(JW Insights) May 25 -- The chief executive of Siemens has vowed to expand its market share in China, arguing the market is crucial for innovation and growth at the industrial conglomerate, reported Financial Times on May 24.
The comments by Roland Busch come as German companies are under increasing pressure to diversify away from China, as Berlin seeks to reduce its dependence on what it perceives as a geopolitically risky market after being stung by its reliance on Russian gas.
Busch, however, told the Financial Times that it was “not an option” to pull out of the market, which accounts for 13 per cent of company revenues.
“I will defend my market share, and if I can, I will expand it,” said Busch, who took over at the helm of Siemens, one of Germany’s largest companies, in late 2021.
“Where can I find the customers which pull me into the next level of innovation, which are demanding, and which are looking for the next technology?” he asked. “It’s China in very many cases.”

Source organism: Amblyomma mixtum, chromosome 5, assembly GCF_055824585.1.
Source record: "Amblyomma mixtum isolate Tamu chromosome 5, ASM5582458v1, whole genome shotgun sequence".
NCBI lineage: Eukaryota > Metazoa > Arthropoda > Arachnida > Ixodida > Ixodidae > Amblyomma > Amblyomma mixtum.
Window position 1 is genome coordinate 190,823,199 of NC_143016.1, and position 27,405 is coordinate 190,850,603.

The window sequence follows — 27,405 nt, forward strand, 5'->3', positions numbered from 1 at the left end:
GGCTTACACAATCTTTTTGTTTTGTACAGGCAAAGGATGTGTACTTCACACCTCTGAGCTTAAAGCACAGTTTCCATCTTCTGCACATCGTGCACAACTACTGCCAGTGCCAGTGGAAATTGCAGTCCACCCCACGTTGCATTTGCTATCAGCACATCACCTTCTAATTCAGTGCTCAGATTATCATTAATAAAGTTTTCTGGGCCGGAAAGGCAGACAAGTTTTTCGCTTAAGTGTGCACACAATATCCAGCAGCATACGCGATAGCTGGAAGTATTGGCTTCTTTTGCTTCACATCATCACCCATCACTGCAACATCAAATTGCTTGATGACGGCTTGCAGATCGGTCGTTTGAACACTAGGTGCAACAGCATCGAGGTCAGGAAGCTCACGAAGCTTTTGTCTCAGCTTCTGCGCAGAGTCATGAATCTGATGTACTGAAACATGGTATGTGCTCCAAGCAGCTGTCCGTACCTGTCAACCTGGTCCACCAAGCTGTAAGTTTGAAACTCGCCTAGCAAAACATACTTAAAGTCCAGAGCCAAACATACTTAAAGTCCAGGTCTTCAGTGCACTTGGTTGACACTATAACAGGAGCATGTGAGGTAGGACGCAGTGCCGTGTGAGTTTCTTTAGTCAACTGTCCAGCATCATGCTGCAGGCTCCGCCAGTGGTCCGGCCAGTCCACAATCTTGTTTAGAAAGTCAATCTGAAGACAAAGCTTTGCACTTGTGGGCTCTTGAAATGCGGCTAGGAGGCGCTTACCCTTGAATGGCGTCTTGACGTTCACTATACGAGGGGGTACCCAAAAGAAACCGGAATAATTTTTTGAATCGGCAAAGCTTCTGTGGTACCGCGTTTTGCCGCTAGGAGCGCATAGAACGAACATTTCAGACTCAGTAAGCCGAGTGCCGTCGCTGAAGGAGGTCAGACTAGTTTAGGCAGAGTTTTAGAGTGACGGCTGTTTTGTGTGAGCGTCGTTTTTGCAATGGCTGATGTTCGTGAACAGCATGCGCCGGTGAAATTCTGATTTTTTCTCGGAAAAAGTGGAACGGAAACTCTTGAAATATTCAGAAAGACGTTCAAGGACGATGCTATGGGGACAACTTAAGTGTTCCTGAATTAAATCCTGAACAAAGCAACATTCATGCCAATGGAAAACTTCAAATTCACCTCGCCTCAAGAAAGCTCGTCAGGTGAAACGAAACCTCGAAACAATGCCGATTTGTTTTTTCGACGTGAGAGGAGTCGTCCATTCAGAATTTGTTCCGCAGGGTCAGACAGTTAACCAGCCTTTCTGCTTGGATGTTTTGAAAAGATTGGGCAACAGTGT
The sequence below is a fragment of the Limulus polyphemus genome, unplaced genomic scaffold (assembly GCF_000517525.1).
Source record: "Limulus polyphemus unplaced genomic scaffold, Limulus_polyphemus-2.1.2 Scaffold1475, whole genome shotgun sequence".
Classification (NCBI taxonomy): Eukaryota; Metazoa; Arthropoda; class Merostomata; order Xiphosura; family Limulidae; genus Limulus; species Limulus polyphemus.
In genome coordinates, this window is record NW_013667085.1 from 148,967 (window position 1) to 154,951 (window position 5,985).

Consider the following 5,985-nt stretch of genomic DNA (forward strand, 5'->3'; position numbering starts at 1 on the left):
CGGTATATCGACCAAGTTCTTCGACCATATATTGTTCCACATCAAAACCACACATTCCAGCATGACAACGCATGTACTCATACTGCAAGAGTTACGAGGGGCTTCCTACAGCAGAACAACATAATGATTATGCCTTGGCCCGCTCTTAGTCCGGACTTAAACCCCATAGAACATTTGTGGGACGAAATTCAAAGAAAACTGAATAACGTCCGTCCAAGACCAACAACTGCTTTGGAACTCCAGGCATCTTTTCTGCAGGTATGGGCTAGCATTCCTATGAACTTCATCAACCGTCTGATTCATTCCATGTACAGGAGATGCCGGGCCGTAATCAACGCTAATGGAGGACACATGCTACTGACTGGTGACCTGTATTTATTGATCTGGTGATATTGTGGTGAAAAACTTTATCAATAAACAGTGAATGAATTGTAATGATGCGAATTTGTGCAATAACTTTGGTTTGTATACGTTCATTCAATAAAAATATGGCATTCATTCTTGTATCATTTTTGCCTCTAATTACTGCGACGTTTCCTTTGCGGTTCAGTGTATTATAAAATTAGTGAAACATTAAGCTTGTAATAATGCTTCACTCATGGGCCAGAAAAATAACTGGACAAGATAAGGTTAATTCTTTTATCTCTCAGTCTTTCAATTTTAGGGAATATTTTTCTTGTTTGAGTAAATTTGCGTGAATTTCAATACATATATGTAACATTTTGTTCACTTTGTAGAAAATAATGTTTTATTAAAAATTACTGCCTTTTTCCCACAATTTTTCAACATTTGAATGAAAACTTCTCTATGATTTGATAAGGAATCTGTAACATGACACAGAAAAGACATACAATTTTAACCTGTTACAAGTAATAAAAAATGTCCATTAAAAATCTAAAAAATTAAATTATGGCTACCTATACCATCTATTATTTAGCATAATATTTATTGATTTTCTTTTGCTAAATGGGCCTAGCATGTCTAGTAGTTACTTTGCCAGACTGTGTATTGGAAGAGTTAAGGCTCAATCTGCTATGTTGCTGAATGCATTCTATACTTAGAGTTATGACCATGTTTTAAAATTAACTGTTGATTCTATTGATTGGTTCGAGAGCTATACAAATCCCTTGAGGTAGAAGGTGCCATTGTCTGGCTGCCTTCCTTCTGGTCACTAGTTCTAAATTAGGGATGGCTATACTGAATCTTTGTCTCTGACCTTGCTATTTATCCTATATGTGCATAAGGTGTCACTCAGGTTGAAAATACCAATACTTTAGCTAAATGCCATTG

Siemens has in the past few years transformed from a sprawling engineering group that made products such as washing machines to a tech company focused on developing digital tools for industrial use, according to Financial Times.
The German group, which employs more than 311,000 people, last week raised its guidance for a second time this year thanks to margin increases in its smart infrastructure and digital industries units. The results were helped by the easing of global supply chains, which allowed the company to chip into bloated order books.
China, where wages and labour costs have been gradually rising in recent years, has become particularly important to Siemens’ digital industries arm, which focuses on automation and makes roughly a fifth of revenues in the country.
Busch noted that the decline in China’s attractiveness as an investment destination for overseas manufacturers was one reason why “high-tech manufacturing” has been high on Beijing’s agenda.
With increasingly technologically advanced factories, the country’s industry would be able to “defend their value but in a different way, Busch added, according to the report from Financial Times.